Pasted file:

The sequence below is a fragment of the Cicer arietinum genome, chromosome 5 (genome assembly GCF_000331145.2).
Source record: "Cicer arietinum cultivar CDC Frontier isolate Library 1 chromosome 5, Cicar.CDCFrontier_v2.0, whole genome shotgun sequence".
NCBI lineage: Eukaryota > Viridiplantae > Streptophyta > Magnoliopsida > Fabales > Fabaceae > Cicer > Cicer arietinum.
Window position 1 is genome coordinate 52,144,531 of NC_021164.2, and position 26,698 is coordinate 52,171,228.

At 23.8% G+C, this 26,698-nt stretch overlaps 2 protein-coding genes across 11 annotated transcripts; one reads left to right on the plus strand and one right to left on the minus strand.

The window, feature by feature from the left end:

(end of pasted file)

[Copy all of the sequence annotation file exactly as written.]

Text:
The sequence below is a fragment of the Cicer arietinum genome, chromosome 5 (genome assembly GCF_000331145.2).
Source record: "Cicer arietinum cultivar CDC Frontier isolate Library 1 chromosome 5, Cicar.CDCFrontier_v2.0, whole genome shotgun sequence".
NCBI lineage: Eukaryota > Viridiplantae > Streptophyta > Magnoliopsida > Fabales > Fabaceae > Cicer > Cicer arietinum.
Window position 1 is genome coordinate 52,144,531 of NC_021164.2, and position 26,698 is coordinate 52,171,228.

At 23.8% G+C, this 26,698-nt stretch overlaps 2 protein-coding genes across 11 annotated transcripts; one reads left to right on the plus strand and one right to left on the minus strand.

The window, feature by feature from the left end: